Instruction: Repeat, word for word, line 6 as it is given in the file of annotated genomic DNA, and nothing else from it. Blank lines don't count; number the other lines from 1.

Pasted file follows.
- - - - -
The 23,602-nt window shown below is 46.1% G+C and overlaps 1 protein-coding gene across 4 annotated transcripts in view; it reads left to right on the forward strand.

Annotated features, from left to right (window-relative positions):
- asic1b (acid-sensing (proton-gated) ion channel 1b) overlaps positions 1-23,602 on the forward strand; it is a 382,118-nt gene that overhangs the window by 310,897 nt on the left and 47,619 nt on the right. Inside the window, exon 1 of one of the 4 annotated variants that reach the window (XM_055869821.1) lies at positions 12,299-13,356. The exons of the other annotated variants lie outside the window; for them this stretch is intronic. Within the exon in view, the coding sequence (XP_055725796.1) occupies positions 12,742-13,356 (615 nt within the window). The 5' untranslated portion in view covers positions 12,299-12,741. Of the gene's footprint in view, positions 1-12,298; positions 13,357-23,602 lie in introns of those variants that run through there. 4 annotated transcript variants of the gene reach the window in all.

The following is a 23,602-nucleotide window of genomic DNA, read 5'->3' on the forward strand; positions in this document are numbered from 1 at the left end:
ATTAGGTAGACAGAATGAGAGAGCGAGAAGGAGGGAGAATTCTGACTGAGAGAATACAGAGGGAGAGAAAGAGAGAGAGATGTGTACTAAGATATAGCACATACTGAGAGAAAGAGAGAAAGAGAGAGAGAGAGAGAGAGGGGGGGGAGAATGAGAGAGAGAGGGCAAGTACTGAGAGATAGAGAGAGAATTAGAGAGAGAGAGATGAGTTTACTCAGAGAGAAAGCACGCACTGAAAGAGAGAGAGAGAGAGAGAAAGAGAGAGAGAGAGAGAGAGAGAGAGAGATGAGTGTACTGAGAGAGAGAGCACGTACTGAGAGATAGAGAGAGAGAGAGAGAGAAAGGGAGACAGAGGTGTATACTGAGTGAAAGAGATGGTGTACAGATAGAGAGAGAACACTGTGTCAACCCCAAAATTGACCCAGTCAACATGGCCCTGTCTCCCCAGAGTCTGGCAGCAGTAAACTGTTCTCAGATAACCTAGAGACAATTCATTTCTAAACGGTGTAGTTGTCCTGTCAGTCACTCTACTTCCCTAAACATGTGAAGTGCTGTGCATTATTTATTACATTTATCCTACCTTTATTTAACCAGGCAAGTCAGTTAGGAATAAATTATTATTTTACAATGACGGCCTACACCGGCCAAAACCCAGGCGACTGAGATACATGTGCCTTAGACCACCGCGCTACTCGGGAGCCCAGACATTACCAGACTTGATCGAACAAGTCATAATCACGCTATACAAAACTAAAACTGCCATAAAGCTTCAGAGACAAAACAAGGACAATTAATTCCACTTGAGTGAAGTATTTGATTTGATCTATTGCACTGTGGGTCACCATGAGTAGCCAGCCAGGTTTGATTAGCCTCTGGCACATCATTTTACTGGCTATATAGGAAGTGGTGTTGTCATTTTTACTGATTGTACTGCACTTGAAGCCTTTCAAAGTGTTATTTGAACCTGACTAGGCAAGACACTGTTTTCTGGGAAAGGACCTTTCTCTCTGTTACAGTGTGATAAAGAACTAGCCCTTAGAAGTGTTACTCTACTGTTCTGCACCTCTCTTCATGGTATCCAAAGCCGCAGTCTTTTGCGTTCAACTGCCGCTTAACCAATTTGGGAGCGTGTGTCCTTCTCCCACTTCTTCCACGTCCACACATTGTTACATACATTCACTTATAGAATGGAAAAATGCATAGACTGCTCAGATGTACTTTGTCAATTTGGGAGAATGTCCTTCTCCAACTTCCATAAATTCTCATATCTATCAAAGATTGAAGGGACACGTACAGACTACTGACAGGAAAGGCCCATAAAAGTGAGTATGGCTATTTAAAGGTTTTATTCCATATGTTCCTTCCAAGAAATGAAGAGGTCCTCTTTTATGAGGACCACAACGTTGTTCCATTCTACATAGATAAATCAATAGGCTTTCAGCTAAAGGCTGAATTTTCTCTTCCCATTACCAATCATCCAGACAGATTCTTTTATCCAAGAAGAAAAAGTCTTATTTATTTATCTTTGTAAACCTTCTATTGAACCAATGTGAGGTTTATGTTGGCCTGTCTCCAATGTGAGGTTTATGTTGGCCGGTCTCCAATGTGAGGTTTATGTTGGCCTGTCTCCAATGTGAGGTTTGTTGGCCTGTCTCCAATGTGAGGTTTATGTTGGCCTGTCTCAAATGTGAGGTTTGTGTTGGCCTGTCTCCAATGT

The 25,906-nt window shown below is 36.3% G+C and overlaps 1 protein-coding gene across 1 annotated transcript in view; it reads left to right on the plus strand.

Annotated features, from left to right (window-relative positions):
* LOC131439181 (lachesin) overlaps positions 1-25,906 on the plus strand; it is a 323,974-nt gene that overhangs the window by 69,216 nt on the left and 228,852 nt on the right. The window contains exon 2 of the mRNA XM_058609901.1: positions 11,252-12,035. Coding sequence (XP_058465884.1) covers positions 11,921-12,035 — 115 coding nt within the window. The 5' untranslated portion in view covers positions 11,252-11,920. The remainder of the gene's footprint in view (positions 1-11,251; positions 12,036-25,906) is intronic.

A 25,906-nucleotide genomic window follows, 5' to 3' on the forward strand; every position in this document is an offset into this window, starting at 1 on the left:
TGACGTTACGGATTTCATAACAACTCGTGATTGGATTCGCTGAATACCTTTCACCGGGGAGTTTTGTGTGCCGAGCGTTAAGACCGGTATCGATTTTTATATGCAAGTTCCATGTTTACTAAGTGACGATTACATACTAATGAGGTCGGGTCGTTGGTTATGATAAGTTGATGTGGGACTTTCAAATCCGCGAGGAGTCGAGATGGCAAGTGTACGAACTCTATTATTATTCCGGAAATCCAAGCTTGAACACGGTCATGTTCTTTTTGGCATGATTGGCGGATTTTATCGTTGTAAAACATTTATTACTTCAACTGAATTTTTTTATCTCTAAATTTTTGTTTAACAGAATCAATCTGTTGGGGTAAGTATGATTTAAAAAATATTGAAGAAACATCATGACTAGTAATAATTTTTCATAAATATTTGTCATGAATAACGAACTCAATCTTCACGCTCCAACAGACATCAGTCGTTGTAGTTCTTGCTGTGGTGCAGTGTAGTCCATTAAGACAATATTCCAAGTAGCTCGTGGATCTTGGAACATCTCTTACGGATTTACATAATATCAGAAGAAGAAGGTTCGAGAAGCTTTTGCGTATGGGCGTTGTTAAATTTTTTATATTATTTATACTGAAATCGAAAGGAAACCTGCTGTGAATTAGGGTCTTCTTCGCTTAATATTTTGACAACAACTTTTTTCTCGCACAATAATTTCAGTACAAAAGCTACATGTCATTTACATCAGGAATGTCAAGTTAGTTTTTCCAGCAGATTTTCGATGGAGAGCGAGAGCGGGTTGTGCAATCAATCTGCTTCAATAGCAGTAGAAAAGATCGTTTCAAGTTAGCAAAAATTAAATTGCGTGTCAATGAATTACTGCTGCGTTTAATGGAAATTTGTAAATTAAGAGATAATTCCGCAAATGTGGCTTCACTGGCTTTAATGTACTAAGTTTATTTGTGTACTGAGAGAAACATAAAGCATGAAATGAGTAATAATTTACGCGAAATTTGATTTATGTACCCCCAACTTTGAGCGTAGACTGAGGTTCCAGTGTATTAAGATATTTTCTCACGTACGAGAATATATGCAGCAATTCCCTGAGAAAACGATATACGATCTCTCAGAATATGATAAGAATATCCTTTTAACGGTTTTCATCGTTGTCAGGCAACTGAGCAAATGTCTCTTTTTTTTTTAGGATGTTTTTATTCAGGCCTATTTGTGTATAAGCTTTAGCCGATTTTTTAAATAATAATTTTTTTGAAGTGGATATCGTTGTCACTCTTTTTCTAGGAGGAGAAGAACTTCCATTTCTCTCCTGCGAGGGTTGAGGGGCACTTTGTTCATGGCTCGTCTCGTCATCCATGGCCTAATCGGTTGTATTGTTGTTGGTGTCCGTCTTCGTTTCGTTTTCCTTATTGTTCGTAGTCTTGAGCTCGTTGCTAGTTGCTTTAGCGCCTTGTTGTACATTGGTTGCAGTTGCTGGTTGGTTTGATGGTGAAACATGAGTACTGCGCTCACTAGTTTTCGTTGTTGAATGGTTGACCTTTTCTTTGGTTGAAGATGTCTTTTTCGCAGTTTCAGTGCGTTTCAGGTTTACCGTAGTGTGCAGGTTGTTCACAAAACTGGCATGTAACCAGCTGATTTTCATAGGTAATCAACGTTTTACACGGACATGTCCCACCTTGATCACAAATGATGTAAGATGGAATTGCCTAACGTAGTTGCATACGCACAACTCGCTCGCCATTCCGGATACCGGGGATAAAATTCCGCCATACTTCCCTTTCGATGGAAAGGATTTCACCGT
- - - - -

The 25,906-nt window shown below is 36.3% G+C and overlaps 1 protein-coding gene across 1 annotated transcript in view; it reads left to right on the plus strand.